On24 October 2007, after ratification by all Members, the ITER Agreement entered into force and officially established the ITER Organization. ITER was originally expected to cost approximately €5billion. However, the rising price of raw materials and changes to the initial design have augmented that amount more than triple, i.e. to €16billion.

Cost Breakdown of ITER Reactor

Cost Breakdown of ITER Reactor

 

The program is anticipated to last for 30 years – 10 for construction, and 20 of operation. The reactor is expected to take 10 years to build with completion in 2018. The ITER site in Cadarache, France stands ready: in 2010, construction began on the ITER Tokamak and scientific buildings. The seven ITER Members have shared in the design of the installation, the creation of the international project structure, and in its funding.

Key components for the Tokamak will be manufactured in the seven Member States and shipped to Franceby sea. From the port in Berre l’Etang on the Mediterranean, the components will be transported by special convoy along the 104 kilometres of the ITER Itinerary to Cadarache. The exceptional size and weight of certain of the Tokamak components made large-scale public works necessary to widen roads, reinforce bridges and modify intersections. Costs were shared by the Bouches-du-Rhône department Council (79%) and theFrenchState (21%). Work on the Itinerary was completed in December, 2010.

Two trial convoys will be organized in 2011 to put the Itinerary’s resistance and design to the test before a full-scale practice convoy in 2012, and the arrival of the first components for ITER by sea.

Between 2012 and 2017, 200 exceptional convoys will travel by night at reduced speeds along the ITER Itinerary, bypassing 16 villages, negotiating 16 roundabouts, and crossing 35 bridges.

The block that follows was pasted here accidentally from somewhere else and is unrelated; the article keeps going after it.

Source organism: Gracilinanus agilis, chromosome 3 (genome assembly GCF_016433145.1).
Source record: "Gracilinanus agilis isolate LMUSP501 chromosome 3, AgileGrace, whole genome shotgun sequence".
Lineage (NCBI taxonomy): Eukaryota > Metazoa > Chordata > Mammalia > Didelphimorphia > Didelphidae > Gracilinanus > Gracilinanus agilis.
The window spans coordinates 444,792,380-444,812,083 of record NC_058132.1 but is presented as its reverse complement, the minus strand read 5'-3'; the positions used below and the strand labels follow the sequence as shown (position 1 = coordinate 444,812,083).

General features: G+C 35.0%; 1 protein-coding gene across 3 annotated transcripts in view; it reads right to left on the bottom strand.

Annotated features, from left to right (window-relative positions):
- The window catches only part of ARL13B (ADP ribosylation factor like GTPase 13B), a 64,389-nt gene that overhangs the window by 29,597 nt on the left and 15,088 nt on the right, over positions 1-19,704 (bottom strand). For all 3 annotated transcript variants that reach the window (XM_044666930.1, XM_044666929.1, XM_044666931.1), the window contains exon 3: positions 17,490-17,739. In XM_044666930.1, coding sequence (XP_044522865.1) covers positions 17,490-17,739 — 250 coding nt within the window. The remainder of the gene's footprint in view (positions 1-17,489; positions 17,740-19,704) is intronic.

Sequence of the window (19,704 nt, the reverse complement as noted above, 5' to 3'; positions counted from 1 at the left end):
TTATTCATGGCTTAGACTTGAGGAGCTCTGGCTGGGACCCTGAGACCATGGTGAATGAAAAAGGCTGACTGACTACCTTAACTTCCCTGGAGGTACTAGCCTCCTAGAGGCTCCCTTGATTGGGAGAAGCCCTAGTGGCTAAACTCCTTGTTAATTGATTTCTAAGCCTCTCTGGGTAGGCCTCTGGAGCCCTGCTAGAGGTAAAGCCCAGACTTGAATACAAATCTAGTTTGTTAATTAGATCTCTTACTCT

Manufacturing of components for ITER has already begun in Members industries all over the world. So, the level of coordination required for the successful fabrication of over one million parts for the ITER Tokamak alone is daily creating a new model of international scientific collaboration.

ITER, without question, is a very complex project. Building ITER will require a continuous and joint effort involving all partners. In any case, this project remains a challenging task and for most of participants it is a once-in-a-lifetime opportunity to contribute to such a fantastic endeavour.

 

References:


Nuclear energy future after Fukushima

March 23, 2011
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Composed by Galina Vitkova

What the damage to the Fukushima plant (see picture below) forecasts for Japan—and the world? But first, let us introduce general description of nuclear power stations in order to sense problems caused by the breakdown. 

 

The Fukushima 1 NPP

Image via Wikipedia

 Nuclear fission. Nowadays nuclear power stations generate energy using nuclear fission (Fukushima belongs to this type of nuclear power plants). Atoms of uranium (235) rods in the reactor are split in the process of fission and cause a chain reaction with other nuclei. During this process a large amount of energy is released. The energy heats water to create steam, which rotates a turbine together with a generator, producing electricity.